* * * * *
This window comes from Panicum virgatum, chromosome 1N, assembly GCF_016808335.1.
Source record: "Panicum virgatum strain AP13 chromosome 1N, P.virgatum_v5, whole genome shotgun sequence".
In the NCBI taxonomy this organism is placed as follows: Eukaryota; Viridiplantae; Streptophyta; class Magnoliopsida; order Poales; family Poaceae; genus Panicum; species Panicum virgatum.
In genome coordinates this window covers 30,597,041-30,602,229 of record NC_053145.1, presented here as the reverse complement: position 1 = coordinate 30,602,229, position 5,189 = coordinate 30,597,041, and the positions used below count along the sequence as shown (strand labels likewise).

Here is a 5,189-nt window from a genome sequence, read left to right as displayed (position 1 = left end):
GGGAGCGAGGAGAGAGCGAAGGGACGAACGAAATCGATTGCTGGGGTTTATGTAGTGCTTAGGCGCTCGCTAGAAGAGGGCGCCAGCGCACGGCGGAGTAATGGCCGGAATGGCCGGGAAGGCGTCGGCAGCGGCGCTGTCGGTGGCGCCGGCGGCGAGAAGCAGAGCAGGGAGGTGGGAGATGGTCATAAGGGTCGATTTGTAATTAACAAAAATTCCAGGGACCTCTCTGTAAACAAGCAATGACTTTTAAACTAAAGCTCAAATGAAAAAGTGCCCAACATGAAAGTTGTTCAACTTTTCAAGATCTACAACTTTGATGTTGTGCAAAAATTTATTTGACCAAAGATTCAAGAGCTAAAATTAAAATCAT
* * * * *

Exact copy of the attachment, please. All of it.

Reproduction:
This window comes from Panicum virgatum, chromosome 1N, assembly GCF_016808335.1.
Source record: "Panicum virgatum strain AP13 chromosome 1N, P.virgatum_v5, whole genome shotgun sequence".
In the NCBI taxonomy this organism is placed as follows: Eukaryota; Viridiplantae; Streptophyta; class Magnoliopsida; order Poales; family Poaceae; genus Panicum; species Panicum virgatum.
In genome coordinates this window covers 30,597,041-30,602,229 of record NC_053145.1, presented here as the reverse complement: position 1 = coordinate 30,602,229, position 5,189 = coordinate 30,597,041, and the positions used below count along the sequence as shown (strand labels likewise).

Here is a 5,189-nt window from a genome sequence, read left to right as displayed (position 1 = left end):
GGGAGCGAGGAGAGAGCGAAGGGACGAACGAAATCGATTGCTGGGGTTTATGTAGTGCTTAGGCGCTCGCTAGAAGAGGGCGCCAGCGCACGGCGGAGTAATGGCCGGAATGGCCGGGAAGGCGTCGGCAGCGGCGCTGTCGGTGGCGCCGGCGGCGAGAAGCAGAGCAGGGAGGTGGGAGATGGTCATAAGGGTCGATTTGTAATTAACAAAAATTCCAGGGACCTCTCTGTAAACAAGCAATGACTTTTAAACTAAAGCTCAAATGAAAAAGTGCCCAACATGAAAGTTGTTCAACTTTTCAAGATCTACAACTTTGATGTTGTGCAAAAATTTATTTGACCAAAGATTCAAGAGCTAAAATTAAAATCAT